LaRue County lost eight seniors to graduation off last year’s 5-6 football team that lost in the first round of the Class 3-A playoffs to Bardstown.
That means Coach Josh Jaggers has a lot of experience returning.
“Those eight seniors, though, were about 15-to-16 starting positions because they never came off the field,” he said. “Our numbers say the majority of our team is returning, but we’re gonna be really young. We’re gonna be counting on several sophomores and freshmen — more out of necessity — but there are some promising kids in those classes.”
The problem for Jaggers, though, is five of those eight came from the offensive line — Mark Goode, Tucker Shelton, Dalton Underwood, Ethan England and Chazzman Hill. Junior Jared Stillwell also started on the offensive line. Goode was used a lot last year as a blocking tight end.
“I think this is going to force everybody’s hand since we don’t know when we’re gonna get back at this,” Jaggers said of the pandemic, which has forced a prolonged dead period in the state for all sports. “I think this is going to force everybody to be more simple than what most of us already are. It’s going to cause everybody to go back to the basics. Everybody will have their core three, four runs and will have to be able to throw basic curls, hitches and slants. It’s going to be basic football and, truth be told, I’m not so sure that’s gonna be such a bad thing.”
Jaggers believes COVID-19 has forced coaches to view their respective games in a different manner.
“I just think sometimes you truly get away from the fundamental side of things and what is happening now will force us coaches to focus more on the fundamentals,” Jaggers said. “We’re gonna run the ball and, believe it or not, we’d like to open it up a little bit. We’re never going to be a full blown air raid, but we would like to be — and I hate using this word — more balanced next year. We have got to be more balanced.”
The Hawks ran the ball 86.5 percent of the time last season, accounting for 81.9 percent of their yards.
“To me, it’s all about ball control,” Jaggers said. “At the same time, last year we had so many 10-to-15 play drives. My dad told me that even though it’s not a stat, we probably led the state last year in first downs and that’s not a good thing. When you go on drives like that, you have to be perfect for so long.”
That also means those up front don’t get a break.
“We’ve got to spread things out a little more. We have to take advantage of one-on-one situations with some of our kids,” Jaggers said. “The E’town’s and Bardstown’s of the world, along with Belfry and Johnson Central, they can grind it out, but they also have big-play people. That’s from speed, dialing up plays and a combination of many things.
“We’re going to be very fundamental and we’re going to try to be balanced.”
Spring ball means different things to different programs.
“Spring ball for us has always been a lineman kind of camp,” Jaggers said. “Most of our skill kids are doing track or baseball.”
And losing five of their six offensive linemen meant the Hawks needed those days, for the very least, to begin to answer some questions up front.
“Now, it’s still a gray area,” Jaggers said. “We have an idea of kids who could step up and step in. And regardless of who they are, they are not going to have much varsity experience, or hardly an experience under the fire. We were going to use spring ball to sort things out and have a better picture. Now we’re going into this thing kind of dark, kind of blind.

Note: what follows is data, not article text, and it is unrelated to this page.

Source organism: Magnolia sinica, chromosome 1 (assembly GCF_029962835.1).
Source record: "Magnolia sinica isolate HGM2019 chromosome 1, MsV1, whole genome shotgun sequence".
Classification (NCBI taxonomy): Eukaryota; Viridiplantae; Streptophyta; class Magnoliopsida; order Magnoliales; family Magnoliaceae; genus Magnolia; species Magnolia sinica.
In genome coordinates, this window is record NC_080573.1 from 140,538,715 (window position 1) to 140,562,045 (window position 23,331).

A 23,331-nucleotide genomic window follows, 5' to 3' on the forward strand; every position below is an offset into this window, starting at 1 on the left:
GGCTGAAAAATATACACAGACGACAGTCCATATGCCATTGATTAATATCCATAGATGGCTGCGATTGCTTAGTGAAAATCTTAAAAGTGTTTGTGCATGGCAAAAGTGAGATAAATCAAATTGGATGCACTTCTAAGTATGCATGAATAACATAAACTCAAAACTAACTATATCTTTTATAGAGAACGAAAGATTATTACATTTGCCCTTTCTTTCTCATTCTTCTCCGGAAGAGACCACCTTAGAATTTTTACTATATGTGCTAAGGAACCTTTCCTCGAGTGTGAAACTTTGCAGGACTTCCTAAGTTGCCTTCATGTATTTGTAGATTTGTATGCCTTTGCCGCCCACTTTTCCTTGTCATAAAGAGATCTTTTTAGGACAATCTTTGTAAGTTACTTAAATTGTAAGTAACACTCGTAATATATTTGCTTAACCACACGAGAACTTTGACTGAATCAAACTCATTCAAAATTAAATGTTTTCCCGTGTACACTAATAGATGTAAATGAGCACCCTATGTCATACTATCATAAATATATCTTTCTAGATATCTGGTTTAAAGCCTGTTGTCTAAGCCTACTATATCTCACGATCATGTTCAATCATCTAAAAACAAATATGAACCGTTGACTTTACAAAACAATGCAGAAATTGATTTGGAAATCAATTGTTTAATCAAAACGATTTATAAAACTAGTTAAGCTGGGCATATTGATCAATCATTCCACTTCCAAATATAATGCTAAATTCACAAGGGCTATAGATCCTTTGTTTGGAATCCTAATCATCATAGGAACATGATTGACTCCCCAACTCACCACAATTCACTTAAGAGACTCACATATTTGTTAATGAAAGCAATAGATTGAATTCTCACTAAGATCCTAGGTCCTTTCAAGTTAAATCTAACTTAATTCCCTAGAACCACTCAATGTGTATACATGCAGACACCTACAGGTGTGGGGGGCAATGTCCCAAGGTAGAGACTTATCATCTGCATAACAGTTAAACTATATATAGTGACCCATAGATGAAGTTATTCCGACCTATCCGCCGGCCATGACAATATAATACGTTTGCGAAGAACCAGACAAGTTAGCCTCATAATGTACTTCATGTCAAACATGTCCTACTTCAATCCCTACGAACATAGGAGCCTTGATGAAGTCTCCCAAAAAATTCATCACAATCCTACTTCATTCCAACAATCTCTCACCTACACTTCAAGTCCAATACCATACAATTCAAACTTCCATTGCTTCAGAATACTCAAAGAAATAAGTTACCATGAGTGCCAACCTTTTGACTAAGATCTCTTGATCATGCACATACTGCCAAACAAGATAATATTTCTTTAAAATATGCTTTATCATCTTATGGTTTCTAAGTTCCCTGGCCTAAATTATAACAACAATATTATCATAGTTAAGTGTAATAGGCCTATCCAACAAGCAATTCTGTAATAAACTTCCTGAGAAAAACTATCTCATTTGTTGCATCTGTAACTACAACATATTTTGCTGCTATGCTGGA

“We don’t do a lot of schematic stuff in the spring as it is. There’s not a lot of install.
The Hawks return five of their top seven rushers from a year ago.
Jeremiah Belton led the way with 171 carries for 882 yards and nine touchdowns. Also back are Tyrell Coulter (59-338-4), Connor Baker (75-324-10), Thomas Boone (24-108-2) and Kellen Bowen (14-79-0).
LaRue County also returns top receiver Preston Self, who caught 13 passes for 366 yards and four scores. That was half of the team’s completions and 68.4 percent of the total yards.
“Connor can play a lot of different places and he found that out last year based on need,” Jaggers said. “He’s willing to do whatever for the team and so is all of our players.
“I’m looking forward to getting this thing going. We will have a bunch of young guys out there and it will be great to watch them develop. I’m excited and I know they are. I’m missing the weight room. There’s not a Zoom meeting in the world that can make that up.”
Jaggers said something else is irreplaceable.
“I’m all for chalk talks, but when we chalk talk we follow that up by going outside,” he said. “There’s no substitute, in my opinion, for hands-on involvement. There’s no substitute for being able to coach them and teach them from the technical side and you can only do that hands-on. That’s what we’re missing.”
The coach said having a short time to prepare is something he can handle.
“I got hired back at this job right during the middle of spring ball in 2017,” he said. “That didn’t help us go 10-2 that season — that was the fact we had a lot of dag-gone good talent coming back. We had a lot of old experience in 2017. We have a lot of good talent on this team, but we do have a lot of babies around our older guys.”
Jaggers said he also appreciates the time at home.
“I’ve gotten a lot of time with two little girls that I’ve never had before,” Jaggers said. “I’m doing a big garden and I’ve played golf more in the last month-and-a-half than the last five years combined.
“I think everybody’s just tired of this.”